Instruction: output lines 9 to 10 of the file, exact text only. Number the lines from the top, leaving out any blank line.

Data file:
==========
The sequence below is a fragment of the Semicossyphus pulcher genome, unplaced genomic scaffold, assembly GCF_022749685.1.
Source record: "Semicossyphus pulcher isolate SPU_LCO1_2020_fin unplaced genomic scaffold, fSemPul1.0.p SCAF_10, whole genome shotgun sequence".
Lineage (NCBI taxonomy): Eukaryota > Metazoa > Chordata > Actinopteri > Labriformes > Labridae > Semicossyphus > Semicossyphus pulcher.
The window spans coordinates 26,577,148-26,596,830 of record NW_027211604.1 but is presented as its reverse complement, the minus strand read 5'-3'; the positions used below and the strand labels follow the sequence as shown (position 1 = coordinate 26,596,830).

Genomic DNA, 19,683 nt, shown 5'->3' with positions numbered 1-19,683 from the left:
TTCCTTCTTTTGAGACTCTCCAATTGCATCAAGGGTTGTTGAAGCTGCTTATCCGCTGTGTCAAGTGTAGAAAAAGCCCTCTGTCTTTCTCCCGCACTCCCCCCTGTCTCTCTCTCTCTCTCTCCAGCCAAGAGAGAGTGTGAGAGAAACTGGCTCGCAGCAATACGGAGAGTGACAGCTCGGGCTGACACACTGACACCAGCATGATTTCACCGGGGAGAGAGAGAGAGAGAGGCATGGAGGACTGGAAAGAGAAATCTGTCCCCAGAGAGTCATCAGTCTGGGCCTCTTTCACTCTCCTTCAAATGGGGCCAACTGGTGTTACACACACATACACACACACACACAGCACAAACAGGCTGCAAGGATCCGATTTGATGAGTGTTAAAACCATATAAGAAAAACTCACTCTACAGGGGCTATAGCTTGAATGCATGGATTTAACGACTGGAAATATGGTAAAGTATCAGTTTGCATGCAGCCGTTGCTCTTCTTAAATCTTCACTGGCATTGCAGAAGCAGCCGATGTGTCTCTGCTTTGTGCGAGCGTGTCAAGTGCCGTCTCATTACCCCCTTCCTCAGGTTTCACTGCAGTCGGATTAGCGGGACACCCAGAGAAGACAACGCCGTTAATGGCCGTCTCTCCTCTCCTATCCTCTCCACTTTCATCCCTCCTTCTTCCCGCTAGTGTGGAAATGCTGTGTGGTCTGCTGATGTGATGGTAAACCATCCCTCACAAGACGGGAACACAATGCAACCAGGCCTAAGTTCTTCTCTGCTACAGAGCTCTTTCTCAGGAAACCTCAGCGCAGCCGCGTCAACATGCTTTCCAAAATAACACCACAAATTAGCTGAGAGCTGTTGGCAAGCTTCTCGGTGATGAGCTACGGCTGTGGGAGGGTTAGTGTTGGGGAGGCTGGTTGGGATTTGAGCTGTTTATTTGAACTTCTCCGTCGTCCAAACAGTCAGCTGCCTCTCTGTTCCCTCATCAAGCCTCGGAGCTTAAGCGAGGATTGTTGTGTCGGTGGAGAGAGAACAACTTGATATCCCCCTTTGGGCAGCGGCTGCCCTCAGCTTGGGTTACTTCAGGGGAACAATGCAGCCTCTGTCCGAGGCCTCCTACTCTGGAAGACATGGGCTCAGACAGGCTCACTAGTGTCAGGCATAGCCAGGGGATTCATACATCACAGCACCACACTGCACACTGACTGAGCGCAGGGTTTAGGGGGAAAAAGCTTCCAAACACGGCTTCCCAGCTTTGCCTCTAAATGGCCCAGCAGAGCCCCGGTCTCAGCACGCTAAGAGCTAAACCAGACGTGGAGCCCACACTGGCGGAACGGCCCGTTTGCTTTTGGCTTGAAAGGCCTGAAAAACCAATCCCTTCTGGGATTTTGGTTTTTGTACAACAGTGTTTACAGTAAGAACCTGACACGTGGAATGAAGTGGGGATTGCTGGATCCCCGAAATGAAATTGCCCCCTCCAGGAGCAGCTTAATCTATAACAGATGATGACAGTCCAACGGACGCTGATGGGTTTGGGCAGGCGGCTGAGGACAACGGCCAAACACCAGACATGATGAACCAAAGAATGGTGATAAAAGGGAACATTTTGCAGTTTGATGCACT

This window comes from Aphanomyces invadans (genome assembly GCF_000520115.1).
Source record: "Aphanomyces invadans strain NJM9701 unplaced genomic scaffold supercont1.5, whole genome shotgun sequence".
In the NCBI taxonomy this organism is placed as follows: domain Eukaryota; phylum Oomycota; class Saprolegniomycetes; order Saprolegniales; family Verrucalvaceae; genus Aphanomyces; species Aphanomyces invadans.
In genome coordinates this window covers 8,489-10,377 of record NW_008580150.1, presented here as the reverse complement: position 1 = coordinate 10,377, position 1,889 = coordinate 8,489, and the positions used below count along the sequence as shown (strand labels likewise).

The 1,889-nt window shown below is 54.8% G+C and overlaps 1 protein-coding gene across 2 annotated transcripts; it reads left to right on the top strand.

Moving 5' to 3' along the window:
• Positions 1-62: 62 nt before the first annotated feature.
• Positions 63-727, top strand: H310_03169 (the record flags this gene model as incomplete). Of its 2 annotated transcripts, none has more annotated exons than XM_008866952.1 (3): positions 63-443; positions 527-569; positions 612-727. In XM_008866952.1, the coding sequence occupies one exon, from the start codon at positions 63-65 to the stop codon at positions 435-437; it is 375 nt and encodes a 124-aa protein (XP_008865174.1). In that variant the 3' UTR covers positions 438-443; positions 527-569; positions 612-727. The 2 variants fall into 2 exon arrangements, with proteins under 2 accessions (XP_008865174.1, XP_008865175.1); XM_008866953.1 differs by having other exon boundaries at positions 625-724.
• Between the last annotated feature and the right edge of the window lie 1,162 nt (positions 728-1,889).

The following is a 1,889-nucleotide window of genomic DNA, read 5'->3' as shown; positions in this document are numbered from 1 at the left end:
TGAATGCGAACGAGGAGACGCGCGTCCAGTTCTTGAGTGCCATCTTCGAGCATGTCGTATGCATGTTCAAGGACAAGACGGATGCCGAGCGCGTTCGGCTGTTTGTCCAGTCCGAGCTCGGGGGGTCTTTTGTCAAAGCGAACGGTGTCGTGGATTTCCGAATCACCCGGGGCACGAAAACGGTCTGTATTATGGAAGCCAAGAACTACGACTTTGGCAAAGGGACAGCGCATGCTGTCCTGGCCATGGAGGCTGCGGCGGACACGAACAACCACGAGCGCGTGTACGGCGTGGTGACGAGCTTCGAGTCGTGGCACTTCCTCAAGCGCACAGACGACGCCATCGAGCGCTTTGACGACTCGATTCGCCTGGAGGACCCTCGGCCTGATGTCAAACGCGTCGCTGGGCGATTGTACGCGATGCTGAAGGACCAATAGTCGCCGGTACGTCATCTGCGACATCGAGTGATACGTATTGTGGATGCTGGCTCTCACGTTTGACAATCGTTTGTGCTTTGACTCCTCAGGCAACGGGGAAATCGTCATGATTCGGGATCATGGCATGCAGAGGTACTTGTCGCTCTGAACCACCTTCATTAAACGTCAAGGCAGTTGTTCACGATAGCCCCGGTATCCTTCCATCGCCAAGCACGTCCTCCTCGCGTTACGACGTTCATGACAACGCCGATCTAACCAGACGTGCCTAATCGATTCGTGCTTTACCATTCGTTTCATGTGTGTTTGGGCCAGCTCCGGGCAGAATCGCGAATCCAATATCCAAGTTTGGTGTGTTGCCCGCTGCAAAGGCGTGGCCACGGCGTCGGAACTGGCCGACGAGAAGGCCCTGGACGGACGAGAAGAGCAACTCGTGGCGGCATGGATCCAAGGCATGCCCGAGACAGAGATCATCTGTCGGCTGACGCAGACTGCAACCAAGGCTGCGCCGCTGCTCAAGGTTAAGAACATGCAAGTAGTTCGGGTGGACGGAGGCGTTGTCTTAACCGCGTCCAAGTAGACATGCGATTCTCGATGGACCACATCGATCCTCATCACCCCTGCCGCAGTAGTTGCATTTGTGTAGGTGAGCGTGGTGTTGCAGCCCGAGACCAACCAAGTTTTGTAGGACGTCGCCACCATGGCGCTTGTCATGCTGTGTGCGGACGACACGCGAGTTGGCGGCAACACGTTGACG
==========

In the NCBI taxonomy this organism is placed as follows: domain Eukaryota; phylum Oomycota; class Saprolegniomycetes; order Saprolegniales; family Verrucalvaceae; genus Aphanomyces; species Aphanomyces invadans.
In genome coordinates this window covers 8,489-10,377 of record NW_008580150.1, presented here as the reverse complement: position 1 = coordinate 10,377, position 1,889 = coordinate 8,489, and the positions used below count along the sequence as shown (strand labels likewise).